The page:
He appeared directly between the two men, teleporting into their midst before they knew what was happening. “Hey, fellas,” the man greeted them before slamming his elbow backward into one man’s visor with enough force to snap his head backwards, putting a hole in the nearby wall.
The second sniper tried to turn around with his rifle, but Haiden caught the barrel as it turned toward him, shoving it inward with enough force that the man reflexively pulled the trigger. The resulting force snapped the rifle out of the guard’s hands, and Haiden pivoted while lashing out with it so that the butt of the rifle smacked the first man across the mostly-shattered faceplate even as he started to recover from the initial elbow. He was knocked stumbling backward once more.
Disarmed, the second sniper nonetheless threw a punch at the intruding Heretic. His armored fist glowed with energy as he lashed out with a blow that would have punched through solid concrete. But for Haiden, it was barely worth acknowledging. The man dropped the rifle he had stripped from the man before easily parrying the incoming punch with an arm, smacking it aside along with the following flurry of blows as the now-unarmed sniper struggled to land a single hit. Meanwhile, Haiden simply stood with his black sword held down, casually and repeatedly blocking the man’s attacks with a single arm.
That continued for a bare handful of seconds, while Haiden flipped his own sword around. With a grunt, he drove it backward through the chest of the first sniper, who was still trying to recover from first the elbow, and then being struck by his colleague’s own rifle. The blade easily tore through his armor, pinning the man to the wall before he was flung free with a single casual swipe, his body flying off the balcony.
The bronze glow returned, just as Haiden turned his attention to the remaining man in front of him. He swung the blade up, smacking the desperately lashing-out man across the chin with the hilt of the weapon. The blow knocked the sniper’s head back, dazing him in spite of the armored helmet.
By that point, the room had been filled with more than a dozen additional soldiers, all of whom were starting to take up position, following Forfax’s repeated orders to kill the Heretics. Before they could open fire, however, Haiden caught hold of the remaining sniper’s collar and leapt from the balcony with him in tow.
As he fell toward the floor, the soldiers got their weapons up and started to shoot. Each shot, however, was caught against a glowing blue forcefield that sprang up in front of the plummeting man.
Halfway down, Haiden hurled his sword ahead of himself. It struck the floor in the middle of the group of soldiers, embedding itself standing up. An instant later, the enormous black blade split apart around the middle, right where the glowing red line was. The split revealed a pair of gun barrels that slid out and locked into place, facing opposite directions. The sword began to spin then, while it opened fire right in the middle of the group, catching several off guard.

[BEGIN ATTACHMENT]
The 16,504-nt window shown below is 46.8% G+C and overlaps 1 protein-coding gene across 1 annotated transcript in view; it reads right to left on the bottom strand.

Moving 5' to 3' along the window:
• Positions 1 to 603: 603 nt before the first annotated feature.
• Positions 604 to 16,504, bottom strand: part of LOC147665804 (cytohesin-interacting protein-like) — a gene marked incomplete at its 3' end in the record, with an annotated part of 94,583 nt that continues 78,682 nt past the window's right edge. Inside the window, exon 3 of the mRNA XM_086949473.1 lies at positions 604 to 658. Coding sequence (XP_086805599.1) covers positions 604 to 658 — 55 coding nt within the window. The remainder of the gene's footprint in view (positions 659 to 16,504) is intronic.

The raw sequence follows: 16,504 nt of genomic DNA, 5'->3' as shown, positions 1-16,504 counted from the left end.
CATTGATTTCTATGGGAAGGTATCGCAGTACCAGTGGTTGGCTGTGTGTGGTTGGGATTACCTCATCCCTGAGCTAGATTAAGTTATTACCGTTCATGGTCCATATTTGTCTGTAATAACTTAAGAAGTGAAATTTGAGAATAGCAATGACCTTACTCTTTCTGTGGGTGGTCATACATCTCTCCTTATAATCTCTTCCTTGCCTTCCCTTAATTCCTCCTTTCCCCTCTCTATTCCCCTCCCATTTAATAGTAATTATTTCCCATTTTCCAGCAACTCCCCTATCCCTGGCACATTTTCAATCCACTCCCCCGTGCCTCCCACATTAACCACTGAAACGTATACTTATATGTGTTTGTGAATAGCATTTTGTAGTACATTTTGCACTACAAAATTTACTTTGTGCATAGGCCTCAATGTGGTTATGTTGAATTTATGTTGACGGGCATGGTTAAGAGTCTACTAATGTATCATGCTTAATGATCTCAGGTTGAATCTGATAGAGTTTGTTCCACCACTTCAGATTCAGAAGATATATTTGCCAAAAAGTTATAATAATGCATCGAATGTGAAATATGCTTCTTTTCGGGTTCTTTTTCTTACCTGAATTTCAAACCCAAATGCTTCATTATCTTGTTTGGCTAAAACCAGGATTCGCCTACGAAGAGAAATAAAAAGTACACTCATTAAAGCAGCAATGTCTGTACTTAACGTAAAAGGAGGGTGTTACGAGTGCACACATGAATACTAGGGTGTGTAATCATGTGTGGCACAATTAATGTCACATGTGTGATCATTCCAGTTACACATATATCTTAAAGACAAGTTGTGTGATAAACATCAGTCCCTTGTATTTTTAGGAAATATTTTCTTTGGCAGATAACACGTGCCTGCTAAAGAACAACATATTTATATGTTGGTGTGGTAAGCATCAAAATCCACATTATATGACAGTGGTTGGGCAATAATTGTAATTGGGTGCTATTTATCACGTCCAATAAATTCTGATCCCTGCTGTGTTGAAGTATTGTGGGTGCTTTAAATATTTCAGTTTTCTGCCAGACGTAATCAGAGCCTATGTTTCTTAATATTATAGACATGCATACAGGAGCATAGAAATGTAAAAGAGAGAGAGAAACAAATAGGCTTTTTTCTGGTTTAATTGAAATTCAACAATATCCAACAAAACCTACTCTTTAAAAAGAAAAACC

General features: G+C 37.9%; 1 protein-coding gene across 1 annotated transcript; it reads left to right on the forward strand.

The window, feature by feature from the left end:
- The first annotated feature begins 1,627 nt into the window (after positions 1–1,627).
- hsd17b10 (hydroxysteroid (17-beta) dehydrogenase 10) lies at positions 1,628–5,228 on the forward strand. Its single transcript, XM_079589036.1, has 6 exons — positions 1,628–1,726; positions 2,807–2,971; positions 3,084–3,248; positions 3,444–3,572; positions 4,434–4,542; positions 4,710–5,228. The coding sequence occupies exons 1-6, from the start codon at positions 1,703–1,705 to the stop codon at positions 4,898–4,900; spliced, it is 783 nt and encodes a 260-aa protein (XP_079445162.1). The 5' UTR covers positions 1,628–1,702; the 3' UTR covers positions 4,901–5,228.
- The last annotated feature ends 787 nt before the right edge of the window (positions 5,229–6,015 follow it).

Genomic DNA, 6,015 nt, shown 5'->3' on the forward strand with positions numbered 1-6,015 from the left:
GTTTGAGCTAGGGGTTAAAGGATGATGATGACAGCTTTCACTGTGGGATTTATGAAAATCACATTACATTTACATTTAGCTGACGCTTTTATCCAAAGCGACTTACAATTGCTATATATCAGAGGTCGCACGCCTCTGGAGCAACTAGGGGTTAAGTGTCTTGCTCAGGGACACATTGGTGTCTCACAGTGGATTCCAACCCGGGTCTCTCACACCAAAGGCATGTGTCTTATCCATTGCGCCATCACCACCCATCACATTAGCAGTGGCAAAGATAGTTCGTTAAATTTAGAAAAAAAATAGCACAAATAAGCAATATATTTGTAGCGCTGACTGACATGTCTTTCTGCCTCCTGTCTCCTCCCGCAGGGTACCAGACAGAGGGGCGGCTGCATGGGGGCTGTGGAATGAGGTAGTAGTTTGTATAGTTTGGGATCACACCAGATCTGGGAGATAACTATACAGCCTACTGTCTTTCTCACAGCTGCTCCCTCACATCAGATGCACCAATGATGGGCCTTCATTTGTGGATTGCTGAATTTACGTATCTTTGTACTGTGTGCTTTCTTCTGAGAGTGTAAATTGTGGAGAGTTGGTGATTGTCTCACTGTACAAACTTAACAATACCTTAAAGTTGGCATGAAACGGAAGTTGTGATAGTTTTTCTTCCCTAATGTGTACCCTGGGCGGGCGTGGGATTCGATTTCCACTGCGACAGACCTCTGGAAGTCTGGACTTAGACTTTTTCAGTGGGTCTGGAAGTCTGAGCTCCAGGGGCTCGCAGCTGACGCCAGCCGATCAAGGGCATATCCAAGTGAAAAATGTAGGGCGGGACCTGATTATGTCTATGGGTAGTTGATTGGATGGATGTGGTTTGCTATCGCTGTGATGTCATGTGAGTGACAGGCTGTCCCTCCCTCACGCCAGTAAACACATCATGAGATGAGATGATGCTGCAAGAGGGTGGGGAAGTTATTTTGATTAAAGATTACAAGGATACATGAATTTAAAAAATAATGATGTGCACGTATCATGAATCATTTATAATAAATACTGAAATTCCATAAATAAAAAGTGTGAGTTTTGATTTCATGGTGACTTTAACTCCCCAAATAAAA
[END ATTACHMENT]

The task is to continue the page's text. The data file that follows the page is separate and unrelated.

Landing while the men were distracted, Haiden cast his captured sniper aside, throwing him straight into another pair of soldiers even as they tried to open fire on him. At the same time, he yanked the sword out of the floor and twisted around in a motion that simultaneously allowed the still-firing gun barrels to hit two more targets, while also carrying the blade through the neck of the nearest man.
More soldiers opened fire from behind him, but Haiden flicked his finger up. Obeying his unspoken command, parts of the actual floor of the room rose in a handful of columns that blocked the incoming shots. Before they could adjust their aim, the Heretic man vanished once more. He reappeared behind two of them, shoving his sword through one while touching the second with his hand. At his touch, the soldier was encased in a stone shell that left him trapped. Another stolen power from a long-dead Alter.
Twisting back toward the other men, Haiden flicked his sword up. A touch of the button at its hilt made the weapon snap around and reassemble itself. Both of the gun barrels pointed forward, while the hilt extended itself to create the butt of a rifle. A trigger and hand-guard had slid up into place over the blade, until the man wasn’t holding a sword any longer. Now, he held what looked like a double-barreled shotgun with a long bayonet on the end.